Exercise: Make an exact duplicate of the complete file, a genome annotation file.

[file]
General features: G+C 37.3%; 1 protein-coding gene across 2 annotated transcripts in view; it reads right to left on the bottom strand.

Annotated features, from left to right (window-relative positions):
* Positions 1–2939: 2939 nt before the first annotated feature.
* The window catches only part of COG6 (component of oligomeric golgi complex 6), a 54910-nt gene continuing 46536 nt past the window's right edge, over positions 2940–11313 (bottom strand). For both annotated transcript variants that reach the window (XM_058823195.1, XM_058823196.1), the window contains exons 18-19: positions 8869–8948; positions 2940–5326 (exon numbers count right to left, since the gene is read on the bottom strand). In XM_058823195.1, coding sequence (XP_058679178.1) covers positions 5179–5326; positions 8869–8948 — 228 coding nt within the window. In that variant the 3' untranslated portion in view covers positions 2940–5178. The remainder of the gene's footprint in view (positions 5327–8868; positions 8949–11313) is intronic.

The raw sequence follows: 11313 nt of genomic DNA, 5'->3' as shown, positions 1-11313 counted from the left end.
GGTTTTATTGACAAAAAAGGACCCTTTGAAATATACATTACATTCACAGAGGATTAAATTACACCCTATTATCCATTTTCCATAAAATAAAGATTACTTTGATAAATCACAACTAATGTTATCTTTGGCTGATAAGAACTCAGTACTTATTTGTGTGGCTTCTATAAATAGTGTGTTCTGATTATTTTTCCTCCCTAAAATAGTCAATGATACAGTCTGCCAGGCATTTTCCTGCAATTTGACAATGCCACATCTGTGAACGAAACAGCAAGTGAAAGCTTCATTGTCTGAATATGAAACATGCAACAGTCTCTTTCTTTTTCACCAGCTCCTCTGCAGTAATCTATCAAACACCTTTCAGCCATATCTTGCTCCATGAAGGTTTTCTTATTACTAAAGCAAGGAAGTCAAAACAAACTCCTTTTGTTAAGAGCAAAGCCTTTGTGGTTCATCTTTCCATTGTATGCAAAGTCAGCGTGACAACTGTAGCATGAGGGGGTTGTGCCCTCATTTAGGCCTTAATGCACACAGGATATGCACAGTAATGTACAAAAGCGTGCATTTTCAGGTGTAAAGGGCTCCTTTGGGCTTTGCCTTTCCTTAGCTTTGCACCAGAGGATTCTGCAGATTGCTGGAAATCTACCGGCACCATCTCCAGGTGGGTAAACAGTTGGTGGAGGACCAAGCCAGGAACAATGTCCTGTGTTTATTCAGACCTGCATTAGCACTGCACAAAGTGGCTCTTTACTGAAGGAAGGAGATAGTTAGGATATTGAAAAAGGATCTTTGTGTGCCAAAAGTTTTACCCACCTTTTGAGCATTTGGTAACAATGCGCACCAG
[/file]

General features: G+C 37.3%; 1 protein-coding gene across 2 annotated transcripts in view; it reads right to left on the bottom strand.

Annotated features, from left to right (window-relative positions):
* Positions 1–2939: 2939 nt before the first annotated feature.
* The window catches only part of COG6 (component of oligomeric golgi complex 6), a 54910-nt gene continuing 46536 nt past the window's right edge, over positions 2940–11313 (bottom strand). For both annotated transcript variants that reach the window (XM_058823195.1, XM_058823196.1), the window contains exons 18-19: positions 8869–8948; positions 2940–5326 (exon numbers count right to left, since the gene is read on the bottom strand). In XM_058823195.1, coding sequence (XP_058679178.1) covers positions 5179–5326; positions 8869–8948 — 228 coding nt within the window. In that variant the 3' untranslated portion in view covers positions 2940–5178. The remainder of the gene's footprint in view (positions 5327–8868; positions 8949–11313) is intronic.

The raw sequence follows: 11313 nt of genomic DNA, 5'->3' as shown, positions 1-11313 counted from the left end.
GGTTTTATTGACAAAAAAGGACCCTTTGAAATATACATTACATTCACAGAGGATTAAATTACACCCTATTATCCATTTTCCATAAAATAAAGATTACTTTGATAAATCACAACTAATGTTATCTTTGGCTGATAAGAACTCAGTACTTATTTGTGTGGCTTCTATAAATAGTGTGTTCTGATTATTTTTCCTCCCTAAAATAGTCAATGATACAGTCTGCCAGGCATTTTCCTGCAATTTGACAATGCCACATCTGTGAACGAAACAGCAAGTGAAAGCTTCATTGTCTGAATATGAAACATGCAACAGTCTCTTTCTTTTTCACCAGCTCCTCTGCAGTAATCTATCAAACACCTTTCAGCCATATCTTGCTCCATGAAGGTTTTCTTATTACTAAAGCAAGGAAGTCAAAACAAACTCCTTTTGTTAAGAGCAAAGCCTTTGTGGTTCATCTTTCCATTGTATGCAAAGTCAGCGTGACAACTGTAGCATGAGGGGGTTGTGCCCTCATTTAGGCCTTAATGCACACAGGATATGCACAGTAATGTACAAAAGCGTGCATTTTCAGGTGTAAAGGGCTCCTTTGGGCTTTGCCTTTCCTTAGCTTTGCACCAGAGGATTCTGCAGATTGCTGGAAATCTACCGGCACCATCTCCAGGTGGGTAAACAGTTGGTGGAGGACCAAGCCAGGAACAATGTCCTGTGTTTATTCAGACCTGCATTAGCACTGCACAAAGTGGCTCTTTACTGAAGGAAGGAGATAGTTAGGATATTGAAAAAGGATCTTTGTGTGCCAAAAGTTTTACCCACCTTTTGAGCATTTGGTAACAATGCGCACCAG